Writers: Ian Rankin and Rona Munro
Director: Robin Lefevre
Reviewer: James Garrington
Detective Inspector John Rebus has retired. Or at least, that’s the theory. Then the daughter of a murder victim suddenly appears on the stairs outside his flat, and he’s drawn back into his past. Haunted by the memories of cases that went unsolved, he throws himself back into action – can the result of an old closed case help or hinder the police in finding justice for the victims?
This is not a stage version of a book or a TV show – it’s a brand new Rebus story written specifically as a play, so even the most ardent fans of the books will find something here to engage them. The large cast of characters that you can find in a book, or even on television, is not really an option on stage – so here we have a cast of just six which creates a strong focus on the individuals and how they are affected by the storyline. It’s a classic Rebus storyline too, with the inevitable twists, turns and false trails along the way.
The design by TI Green is minimal, with a sweeping staircase and odd pieces of furniture. It’s cleverly ambiguous and multi-purpose, too. Rebus has a chair and some filing cabinets, but then a record turntable – is this a home or an extension of his old office? Yet replace the filing cabinets with more comfortable chairs and drinks trolley, and suddenly the staircase that served well as part of a run-down block of flats is suddenly an integral part of a plush penthouse. The stark and gritty nature of the piece is nicely enhanced by the deliberately unsubtle lighting designed by Chahine Yavroyan and Simon Bond.
This is a play that revolves around the relationships between the three main characters. Centre stage is Charles Lawson as Rebus. The impression that many in the audience will have of the character is from watching Ken Stott on television and Lawson steps comfortably into those shoes with a performance that feels both relaxed and natural. He’s a man who is haunted – quite literally – by past failures, and who has not lost any of his determination to see certain people behind bars. Cathy Tyson plays his one-time protégée, now colleague, DI Siobhan Clarke. In some ways the opposite of Rebus, Clarke plays by the book and Tyson gives a nicely nuanced performance as a woman who is torn when faced with a dilemma about how to best get the result the police need.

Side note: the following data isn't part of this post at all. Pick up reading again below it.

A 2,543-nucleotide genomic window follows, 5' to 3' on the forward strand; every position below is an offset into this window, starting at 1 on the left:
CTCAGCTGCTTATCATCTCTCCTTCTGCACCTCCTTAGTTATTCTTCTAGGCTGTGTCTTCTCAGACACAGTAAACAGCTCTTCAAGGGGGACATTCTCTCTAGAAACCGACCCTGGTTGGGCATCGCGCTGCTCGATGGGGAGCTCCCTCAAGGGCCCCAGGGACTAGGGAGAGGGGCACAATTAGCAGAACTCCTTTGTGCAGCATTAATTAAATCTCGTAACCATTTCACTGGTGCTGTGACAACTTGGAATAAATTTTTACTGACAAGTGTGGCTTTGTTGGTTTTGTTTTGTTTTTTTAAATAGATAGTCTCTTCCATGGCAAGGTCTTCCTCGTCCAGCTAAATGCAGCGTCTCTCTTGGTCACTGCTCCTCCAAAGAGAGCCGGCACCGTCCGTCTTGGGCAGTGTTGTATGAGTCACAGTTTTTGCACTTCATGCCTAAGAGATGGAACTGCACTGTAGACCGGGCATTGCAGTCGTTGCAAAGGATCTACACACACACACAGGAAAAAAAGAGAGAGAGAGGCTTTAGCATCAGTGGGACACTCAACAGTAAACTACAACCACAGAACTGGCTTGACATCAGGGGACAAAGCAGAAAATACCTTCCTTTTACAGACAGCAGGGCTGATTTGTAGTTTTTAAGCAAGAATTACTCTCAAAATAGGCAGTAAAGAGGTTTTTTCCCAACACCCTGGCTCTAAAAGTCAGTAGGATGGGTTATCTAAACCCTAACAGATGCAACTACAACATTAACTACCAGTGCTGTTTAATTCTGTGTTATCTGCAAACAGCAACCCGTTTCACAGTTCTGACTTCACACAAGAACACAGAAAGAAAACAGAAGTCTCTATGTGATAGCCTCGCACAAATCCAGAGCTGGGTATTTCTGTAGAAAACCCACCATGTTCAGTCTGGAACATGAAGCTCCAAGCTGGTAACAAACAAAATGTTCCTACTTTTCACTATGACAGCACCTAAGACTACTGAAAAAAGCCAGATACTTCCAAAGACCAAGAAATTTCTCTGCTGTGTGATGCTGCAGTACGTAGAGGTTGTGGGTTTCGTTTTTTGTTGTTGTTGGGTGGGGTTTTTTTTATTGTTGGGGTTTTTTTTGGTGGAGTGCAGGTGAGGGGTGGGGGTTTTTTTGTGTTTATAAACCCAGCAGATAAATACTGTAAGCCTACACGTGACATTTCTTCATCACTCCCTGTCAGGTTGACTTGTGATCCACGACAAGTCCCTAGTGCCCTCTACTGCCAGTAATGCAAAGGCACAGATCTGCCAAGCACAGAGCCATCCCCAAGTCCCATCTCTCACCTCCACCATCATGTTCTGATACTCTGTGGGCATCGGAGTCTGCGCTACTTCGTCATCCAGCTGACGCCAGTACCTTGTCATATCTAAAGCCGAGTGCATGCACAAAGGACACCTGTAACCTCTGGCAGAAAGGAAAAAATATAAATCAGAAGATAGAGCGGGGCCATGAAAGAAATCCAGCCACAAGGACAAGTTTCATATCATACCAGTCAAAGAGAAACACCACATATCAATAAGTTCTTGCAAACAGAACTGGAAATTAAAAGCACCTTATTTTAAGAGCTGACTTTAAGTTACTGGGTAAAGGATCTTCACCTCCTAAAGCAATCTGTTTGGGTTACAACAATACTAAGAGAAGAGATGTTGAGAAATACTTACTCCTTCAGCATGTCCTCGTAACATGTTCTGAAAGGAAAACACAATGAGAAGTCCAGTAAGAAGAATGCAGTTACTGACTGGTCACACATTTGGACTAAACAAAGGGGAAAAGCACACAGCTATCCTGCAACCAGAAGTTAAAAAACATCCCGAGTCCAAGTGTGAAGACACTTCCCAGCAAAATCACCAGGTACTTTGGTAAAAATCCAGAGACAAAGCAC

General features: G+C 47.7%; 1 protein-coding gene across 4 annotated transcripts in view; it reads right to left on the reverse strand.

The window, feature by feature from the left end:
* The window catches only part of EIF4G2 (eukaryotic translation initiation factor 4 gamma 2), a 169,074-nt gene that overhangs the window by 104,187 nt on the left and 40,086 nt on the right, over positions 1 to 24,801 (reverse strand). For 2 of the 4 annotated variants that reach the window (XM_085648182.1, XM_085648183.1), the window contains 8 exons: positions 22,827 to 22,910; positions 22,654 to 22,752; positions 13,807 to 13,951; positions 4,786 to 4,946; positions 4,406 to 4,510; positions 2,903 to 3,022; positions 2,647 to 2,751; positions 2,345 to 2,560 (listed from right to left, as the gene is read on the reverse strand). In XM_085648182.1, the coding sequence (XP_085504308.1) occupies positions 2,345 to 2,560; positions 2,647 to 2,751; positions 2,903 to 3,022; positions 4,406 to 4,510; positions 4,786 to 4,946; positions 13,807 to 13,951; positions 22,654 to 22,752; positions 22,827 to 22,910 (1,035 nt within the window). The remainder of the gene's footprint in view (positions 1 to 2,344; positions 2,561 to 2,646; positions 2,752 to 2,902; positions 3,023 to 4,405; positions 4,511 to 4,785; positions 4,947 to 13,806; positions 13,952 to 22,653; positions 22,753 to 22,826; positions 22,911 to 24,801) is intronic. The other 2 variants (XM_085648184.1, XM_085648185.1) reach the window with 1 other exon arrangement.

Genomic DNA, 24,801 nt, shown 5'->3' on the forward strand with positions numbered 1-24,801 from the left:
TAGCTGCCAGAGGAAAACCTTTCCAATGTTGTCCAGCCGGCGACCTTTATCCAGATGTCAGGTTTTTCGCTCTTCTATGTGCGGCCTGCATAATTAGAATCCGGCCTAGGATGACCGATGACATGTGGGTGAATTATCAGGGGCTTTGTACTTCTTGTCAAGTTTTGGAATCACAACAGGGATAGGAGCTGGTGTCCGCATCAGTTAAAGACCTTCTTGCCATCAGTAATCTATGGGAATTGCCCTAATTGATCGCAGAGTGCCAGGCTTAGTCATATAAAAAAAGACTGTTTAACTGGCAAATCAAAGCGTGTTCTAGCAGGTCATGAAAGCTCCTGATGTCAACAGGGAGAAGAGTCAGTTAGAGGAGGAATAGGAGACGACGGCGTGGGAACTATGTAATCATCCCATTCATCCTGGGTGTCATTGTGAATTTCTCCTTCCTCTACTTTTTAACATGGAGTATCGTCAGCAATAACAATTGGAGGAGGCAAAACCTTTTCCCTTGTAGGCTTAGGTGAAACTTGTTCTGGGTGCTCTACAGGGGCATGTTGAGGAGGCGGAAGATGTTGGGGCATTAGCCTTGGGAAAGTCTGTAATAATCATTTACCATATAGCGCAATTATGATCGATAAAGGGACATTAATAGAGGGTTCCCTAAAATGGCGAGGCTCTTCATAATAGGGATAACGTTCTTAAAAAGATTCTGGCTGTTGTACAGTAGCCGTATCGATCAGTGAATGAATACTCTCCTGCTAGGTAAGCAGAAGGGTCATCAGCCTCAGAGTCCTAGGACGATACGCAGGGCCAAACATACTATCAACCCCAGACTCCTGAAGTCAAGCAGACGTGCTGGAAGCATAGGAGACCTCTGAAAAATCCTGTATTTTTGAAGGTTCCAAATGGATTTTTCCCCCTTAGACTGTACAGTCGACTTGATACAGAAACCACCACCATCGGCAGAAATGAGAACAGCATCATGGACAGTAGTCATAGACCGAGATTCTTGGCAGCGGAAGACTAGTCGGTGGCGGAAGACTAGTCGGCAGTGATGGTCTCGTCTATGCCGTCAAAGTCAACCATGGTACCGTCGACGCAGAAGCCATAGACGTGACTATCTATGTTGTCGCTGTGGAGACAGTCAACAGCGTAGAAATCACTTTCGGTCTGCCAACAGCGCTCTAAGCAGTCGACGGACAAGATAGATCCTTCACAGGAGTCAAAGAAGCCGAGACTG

Making up the trio is John Stahl as Cafferty, a man who Rebus has longed to see imprisoned but has never quite managed to achieve. This is a show-stealing performance – Stahl is every inch the arch-villain, imposing and threatening yet covered by a thin veneer of respectability. He’s moved on from having to use his physical strength to get what he wants, but that doesn’t make him any less dangerous and Stahl brings out the character – and his true feelings, motives and emotions – with confidence. The cast is completed by Neil McInven in a number of roles, with Dani Heron and Eleanor House playing the ghosts – or memories rather – of past victims, with competent performances from all three.
Incidental and background music from Garth McConaghie works well to create additional tension and helps to drive the action forward. Some of the dialogue is difficult to pick up, largely due to the number of lines which are directed upstage rather than to the audience, but that doesn’t get in the way of the story overmuch.
With occasional violence and very strong language throughout, this is a Rebus tale which, despite building on relationships developed in the books, still stands well on its own. There’s something here for everyone, whether you’re an ardent fan or just someone who enjoys a police drama.
Runs Until 6 October 2018 | Image: Robert Day